Graduate Students

Jonathan Lin

Jonathan Lin

UNI: 
jl4169
jl4169@columbia.edu
Jonathan
Lin
Biographical Note: 

Jonathan Lin received his Bachelor of Arts in Sociology from CUNY Brooklyn College with a minor in history. His undergraduate studies focused on Immigration, education, and labor, with an emphasis on East Asian communities in New York. His undergraduate thesis dealt with second generation values among the Chinese community in New York City, and how parental values and expectations influence second generation education and career choices.

He is currently interested in political sociology, particularly the formation of the American political identity, drawing upon several different concepts including national identity, immigration, stratification, and political institutions and organizations. Furthermore, he is interested in studying contemporary social movements, especially the ways in which social movements interact with and foster national and political identity, as well as the cultural, social, and political processes involved in forming these social movements.  

Cohort Year: 

Zoltan Dujisin

Zoltan Dujisin

UNI: 
znd2102
znd2102@columbia.edu
Zoltan
Dujisin
Areas of Interest: 
Political Sociology, Sociology of Elites, Sociology of Knowledge, Politics of Memory, Nationalism, Post-Communism, Eastern Europe
Biographical Note: 

Zoltán Dujisin is a PhD candidate and a Paul F. Lazarsfeld Fellow. He has a degree in Political Science from the Technical University of Lisbon (2005), having then obtained an MA in Nationalism Studies from Central European University (2006) in Budapest.

In 2004 he started working as a foreign correspondent for the Portuguese weekly Expresso and the global news agency Inter Press Service (IPS), having been based in the Czech Republic, Hungary and Ukraine.

In 2009 he began a PhD in Political Science at the Doctoral School of Public Policy at Central European University. In 2013 he obtained an MPhil in Political Science and transferred to Columbia Sociology, where he was granted advanced standing.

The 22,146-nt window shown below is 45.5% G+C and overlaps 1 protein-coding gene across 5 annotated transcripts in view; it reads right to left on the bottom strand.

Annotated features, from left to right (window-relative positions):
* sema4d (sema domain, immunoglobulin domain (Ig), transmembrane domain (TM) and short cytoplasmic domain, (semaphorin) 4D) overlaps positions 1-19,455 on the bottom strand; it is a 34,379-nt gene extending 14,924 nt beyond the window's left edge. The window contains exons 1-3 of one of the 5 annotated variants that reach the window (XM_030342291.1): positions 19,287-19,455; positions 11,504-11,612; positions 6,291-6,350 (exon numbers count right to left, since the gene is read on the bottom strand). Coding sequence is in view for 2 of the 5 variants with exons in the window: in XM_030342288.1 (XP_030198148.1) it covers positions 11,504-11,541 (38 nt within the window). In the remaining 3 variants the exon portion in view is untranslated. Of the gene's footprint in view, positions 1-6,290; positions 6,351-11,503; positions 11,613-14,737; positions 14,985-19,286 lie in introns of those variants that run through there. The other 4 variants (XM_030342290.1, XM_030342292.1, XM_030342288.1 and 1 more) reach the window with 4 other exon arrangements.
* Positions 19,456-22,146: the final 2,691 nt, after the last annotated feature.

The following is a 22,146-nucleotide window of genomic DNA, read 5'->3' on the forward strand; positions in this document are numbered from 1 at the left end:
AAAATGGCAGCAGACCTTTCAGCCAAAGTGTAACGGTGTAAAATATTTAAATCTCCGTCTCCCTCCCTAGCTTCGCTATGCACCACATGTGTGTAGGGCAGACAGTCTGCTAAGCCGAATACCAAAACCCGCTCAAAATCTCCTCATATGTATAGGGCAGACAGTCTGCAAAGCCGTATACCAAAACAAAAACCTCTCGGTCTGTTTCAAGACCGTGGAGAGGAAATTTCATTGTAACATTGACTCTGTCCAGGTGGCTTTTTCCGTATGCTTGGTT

His dissertation attempts to identify the actors, institutions and structural processes that are crystallizing a relatively homogenous, yet pan-European discourse on the memory of communism. He seeks to assess the consequences of this process for both the European Union's prevailing memory regime and for domestic political competition in post-communist countries.

Cohort Year: 

Bailey Brown

Bailey Brown

UNI: 
bab2194
bab2194@columbia.edu
Bailey
Brown
Areas of Interest: 
Education, Race, Social Networks, Sociology of the Family
Education: 

MPhil Columbia University

M.A. Columbia University

B.A. University of Pennsylvania

Biographical Note: 

Bailey Brown is a Ph.D. student in Sociology and a Paul F. Lazarsfeld Fellow and Ford Foundation Predoctoral Fellow at Columbia University. Her research interests include race, education, social networks and stratification/inequality.

Bailey’s most recent research has explored issues of race and educational inequality in urban neighborhoods. Bailey's work focuses on how neighborhood contexts shape family and youth outcomes. She has used GIS analysis to examine charter school development in the Greater Philadelphia area and conducted a qualitative study of West Philadelphia’s rental housing sector to provide a context for understanding how low-income parents seek affordable rental housing. As part of her dissertation work, Bailey researches the specific disadvantages low-income Black and Latino families face in the area of housing and school choice in New York City.